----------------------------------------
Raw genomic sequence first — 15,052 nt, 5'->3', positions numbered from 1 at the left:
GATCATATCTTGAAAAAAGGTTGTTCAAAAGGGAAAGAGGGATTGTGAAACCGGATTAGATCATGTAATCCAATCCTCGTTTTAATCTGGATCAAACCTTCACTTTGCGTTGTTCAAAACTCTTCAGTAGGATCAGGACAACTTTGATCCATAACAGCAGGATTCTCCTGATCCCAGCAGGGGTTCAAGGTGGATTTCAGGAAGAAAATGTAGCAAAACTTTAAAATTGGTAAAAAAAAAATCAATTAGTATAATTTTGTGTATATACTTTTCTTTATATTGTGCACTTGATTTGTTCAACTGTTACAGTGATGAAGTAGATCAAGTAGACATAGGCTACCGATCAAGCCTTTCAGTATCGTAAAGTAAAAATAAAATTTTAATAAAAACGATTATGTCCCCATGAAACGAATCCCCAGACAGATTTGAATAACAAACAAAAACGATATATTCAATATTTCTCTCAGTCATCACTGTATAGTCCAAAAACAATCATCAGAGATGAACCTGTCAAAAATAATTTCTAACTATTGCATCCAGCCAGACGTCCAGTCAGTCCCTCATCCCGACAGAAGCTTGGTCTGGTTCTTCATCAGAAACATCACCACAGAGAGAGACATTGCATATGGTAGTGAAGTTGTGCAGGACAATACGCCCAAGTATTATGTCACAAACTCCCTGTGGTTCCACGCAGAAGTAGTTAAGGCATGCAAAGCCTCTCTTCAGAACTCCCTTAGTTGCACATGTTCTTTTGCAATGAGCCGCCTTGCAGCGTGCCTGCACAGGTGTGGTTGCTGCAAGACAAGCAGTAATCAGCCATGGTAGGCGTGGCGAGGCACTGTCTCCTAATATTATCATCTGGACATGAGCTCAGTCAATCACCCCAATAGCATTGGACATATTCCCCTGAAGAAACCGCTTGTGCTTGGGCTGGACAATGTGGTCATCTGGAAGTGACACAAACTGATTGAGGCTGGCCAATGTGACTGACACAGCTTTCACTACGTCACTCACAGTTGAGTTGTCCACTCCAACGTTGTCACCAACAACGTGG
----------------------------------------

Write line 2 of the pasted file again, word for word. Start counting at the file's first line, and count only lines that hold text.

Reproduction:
GATCATATCTTGAAAAAAGGTTGTTCAAAAGGGAAAGAGGGATTGTGAAACCGGATTAGATCATGTAATCCAATCCTCGTTTTAATCTGGATCAAACCTTCACTTTGCGTTGTTCAAAACTCTTCAGTAGGATCAGGACAACTTTGATCCATAACAGCAGGATTCTCCTGATCCCAGCAGGGGTTCAAGGTGGATTTCAGGAAGAAAATGTAGCAAAACTTTAAAATTGGTAAAAAAAAAATCAATTAGTATAATTTTGTGTATATACTTTTCTTTATATTGTGCACTTGATTTGTTCAACTGTTACAGTGATGAAGTAGATCAAGTAGACATAGGCTACCGATCAAGCCTTTCAGTATCGTAAAGTAAAAATAAAATTTTAATAAAAACGATTATGTCCCCATGAAACGAATCCCCAGACAGATTTGAATAACAAACAAAAACGATATATTCAATATTTCTCTCAGTCATCACTGTATAGTCCAAAAACAATCATCAGAGATGAACCTGTCAAAAATAATTTCTAACTATTGCATCCAGCCAGACGTCCAGTCAGTCCCTCATCCCGACAGAAGCTTGGTCTGGTTCTTCATCAGAAACATCACCACAGAGAGAGACATTGCATATGGTAGTGAAGTTGTGCAGGACAATACGCCCAAGTATTATGTCACAAACTCCCTGTGGTTCCACGCAGAAGTAGTTAAGGCATGCAAAGCCTCTCTTCAGAACTCCCTTAGTTGCACATGTTCTTTTGCAATGAGCCGCCTTGCAGCGTGCCTGCACAGGTGTGGTTGCTGCAAGACAAGCAGTAATCAGCCATGGTAGGCGTGGCGAGGCACTGTCTCCTAATATTATCATCTGGACATGAGCTCAGTCAATCACCCCAATAGCATTGGACATATTCCCCTGAAGAAACCGCTTGTGCTTGGGCTGGACAATGTGGTCATCTGGAAGTGACACAAACTGATTGAGGCTGGCCAATGTGACTGACACAGCTTTCACTACGTCACTCACAGTTGAGTTGTCCACTCCAACGTTGTCACCAACAACGTGG